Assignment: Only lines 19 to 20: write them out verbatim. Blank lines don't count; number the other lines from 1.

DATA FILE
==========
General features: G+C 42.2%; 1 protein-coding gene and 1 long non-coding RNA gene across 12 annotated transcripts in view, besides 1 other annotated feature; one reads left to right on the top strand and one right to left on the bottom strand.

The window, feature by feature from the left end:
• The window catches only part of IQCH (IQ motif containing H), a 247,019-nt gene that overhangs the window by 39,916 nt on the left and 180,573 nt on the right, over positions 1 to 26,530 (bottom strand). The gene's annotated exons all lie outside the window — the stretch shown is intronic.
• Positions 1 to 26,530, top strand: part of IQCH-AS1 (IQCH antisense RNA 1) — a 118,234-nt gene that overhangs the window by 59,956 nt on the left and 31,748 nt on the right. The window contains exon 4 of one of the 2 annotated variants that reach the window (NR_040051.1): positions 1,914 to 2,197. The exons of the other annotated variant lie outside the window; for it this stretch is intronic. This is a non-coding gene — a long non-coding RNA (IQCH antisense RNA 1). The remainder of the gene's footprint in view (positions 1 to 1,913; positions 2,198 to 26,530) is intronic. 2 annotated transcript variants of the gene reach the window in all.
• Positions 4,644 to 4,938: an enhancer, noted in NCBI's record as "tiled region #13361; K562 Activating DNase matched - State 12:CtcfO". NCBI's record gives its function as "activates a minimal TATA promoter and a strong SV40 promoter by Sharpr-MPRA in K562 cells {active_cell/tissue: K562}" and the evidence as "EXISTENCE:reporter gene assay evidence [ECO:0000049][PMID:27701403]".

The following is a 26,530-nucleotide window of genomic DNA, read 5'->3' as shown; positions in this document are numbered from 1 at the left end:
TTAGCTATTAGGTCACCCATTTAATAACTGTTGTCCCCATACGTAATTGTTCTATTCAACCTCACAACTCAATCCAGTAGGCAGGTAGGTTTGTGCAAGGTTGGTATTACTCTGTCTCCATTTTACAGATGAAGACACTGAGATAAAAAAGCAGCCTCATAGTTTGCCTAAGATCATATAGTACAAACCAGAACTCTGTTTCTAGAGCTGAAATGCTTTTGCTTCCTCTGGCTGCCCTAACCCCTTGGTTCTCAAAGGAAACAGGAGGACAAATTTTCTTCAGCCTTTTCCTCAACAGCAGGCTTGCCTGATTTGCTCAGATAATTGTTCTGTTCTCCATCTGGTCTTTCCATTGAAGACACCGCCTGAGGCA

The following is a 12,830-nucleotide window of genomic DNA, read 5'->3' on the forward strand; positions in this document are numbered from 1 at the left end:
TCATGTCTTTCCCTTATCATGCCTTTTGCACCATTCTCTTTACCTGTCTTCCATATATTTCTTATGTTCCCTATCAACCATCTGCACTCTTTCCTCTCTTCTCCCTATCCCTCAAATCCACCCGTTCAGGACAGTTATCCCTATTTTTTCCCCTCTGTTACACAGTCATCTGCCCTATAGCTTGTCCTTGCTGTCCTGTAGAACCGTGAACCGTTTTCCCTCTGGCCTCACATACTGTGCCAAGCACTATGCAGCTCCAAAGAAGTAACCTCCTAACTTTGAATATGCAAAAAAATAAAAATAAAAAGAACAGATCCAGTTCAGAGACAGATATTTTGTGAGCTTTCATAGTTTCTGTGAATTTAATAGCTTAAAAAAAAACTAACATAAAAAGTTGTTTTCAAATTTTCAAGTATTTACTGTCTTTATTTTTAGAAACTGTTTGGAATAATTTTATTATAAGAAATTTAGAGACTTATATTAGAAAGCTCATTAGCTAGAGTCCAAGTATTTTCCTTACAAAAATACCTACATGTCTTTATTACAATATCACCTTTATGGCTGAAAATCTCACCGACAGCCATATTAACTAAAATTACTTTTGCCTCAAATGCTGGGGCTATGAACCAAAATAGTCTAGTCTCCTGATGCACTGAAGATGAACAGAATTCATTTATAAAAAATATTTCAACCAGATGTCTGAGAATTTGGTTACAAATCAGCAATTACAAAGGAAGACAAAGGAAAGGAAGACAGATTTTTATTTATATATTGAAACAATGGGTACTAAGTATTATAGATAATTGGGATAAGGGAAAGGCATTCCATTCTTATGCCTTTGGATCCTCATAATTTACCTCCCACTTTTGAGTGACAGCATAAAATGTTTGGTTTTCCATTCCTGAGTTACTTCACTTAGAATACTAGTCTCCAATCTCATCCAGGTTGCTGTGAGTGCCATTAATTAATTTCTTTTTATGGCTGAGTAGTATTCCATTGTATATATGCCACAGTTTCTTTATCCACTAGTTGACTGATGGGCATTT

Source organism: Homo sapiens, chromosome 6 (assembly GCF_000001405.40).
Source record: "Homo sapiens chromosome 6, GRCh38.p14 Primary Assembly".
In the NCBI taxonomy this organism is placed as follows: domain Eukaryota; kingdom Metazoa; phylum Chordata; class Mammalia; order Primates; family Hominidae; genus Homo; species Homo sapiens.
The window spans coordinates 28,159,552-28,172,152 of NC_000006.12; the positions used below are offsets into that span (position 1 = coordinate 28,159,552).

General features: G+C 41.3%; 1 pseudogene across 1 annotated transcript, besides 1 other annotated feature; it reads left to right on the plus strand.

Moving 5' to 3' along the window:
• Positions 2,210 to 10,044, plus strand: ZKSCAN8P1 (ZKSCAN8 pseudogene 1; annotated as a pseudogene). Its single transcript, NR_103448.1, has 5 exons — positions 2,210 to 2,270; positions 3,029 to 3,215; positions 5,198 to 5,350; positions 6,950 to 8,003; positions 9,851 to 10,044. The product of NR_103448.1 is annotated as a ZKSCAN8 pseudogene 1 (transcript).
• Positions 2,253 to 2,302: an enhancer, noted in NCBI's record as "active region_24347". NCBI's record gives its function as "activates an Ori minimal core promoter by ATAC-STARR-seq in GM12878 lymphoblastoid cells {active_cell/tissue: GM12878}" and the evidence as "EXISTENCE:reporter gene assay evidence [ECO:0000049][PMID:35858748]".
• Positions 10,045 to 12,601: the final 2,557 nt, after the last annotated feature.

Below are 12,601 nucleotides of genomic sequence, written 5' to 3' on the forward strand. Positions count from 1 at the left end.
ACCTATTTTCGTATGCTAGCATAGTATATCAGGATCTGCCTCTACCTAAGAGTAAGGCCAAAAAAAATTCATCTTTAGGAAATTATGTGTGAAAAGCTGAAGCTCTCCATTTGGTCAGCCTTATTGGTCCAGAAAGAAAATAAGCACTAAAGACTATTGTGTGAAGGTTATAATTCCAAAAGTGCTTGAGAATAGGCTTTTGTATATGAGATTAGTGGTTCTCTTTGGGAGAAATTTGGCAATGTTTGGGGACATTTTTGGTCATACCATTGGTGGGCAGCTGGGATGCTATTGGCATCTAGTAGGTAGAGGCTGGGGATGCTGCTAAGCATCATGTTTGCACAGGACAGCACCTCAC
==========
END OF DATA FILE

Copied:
Below are 12,601 nucleotides of genomic sequence, written 5' to 3' on the forward strand. Positions count from 1 at the left end.
ACCTATTTTCGTATGCTAGCATAGTATATCAGGATCTGCCTCTACCTAAGAGTAAGGCCAAAAAAAATTCATCTTTAGGAAATTATGTGTGAAAAGCTGAAGCTCTCCATTTGGTCAGCCTTATTGGTCCAGAAAGAAAATAAGCACTAAAGACTATTGTGTGAAGGTTATAATTCCAAAAGTGCTTGAGAATAGGCTTTTGTATATGAGATTAGTGGTTCTCTTTGGGAGAAATTTGGCAATGTTTGGGGACATTTTTGGTCATACCATTGGTGGGCAGCTGGGATGCTATTGGCATCTAGTAGGTAGAGGCTGGGGATGCTGCTAAGCATCATGTTTGCACAGGACAGCACCTCAC